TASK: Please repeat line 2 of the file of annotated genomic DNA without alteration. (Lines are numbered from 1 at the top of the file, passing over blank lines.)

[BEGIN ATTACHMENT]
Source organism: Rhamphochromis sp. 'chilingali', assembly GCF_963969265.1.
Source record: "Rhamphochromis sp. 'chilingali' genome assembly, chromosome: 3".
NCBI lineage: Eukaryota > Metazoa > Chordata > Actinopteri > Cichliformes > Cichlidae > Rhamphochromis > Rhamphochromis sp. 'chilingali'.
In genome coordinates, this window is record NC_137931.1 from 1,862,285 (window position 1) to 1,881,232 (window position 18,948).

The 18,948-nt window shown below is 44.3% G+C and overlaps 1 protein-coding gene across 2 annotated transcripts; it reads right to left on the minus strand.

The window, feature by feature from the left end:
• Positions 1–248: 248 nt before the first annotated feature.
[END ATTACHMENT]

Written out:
Source record: "Rhamphochromis sp. 'chilingali' genome assembly, chromosome: 3".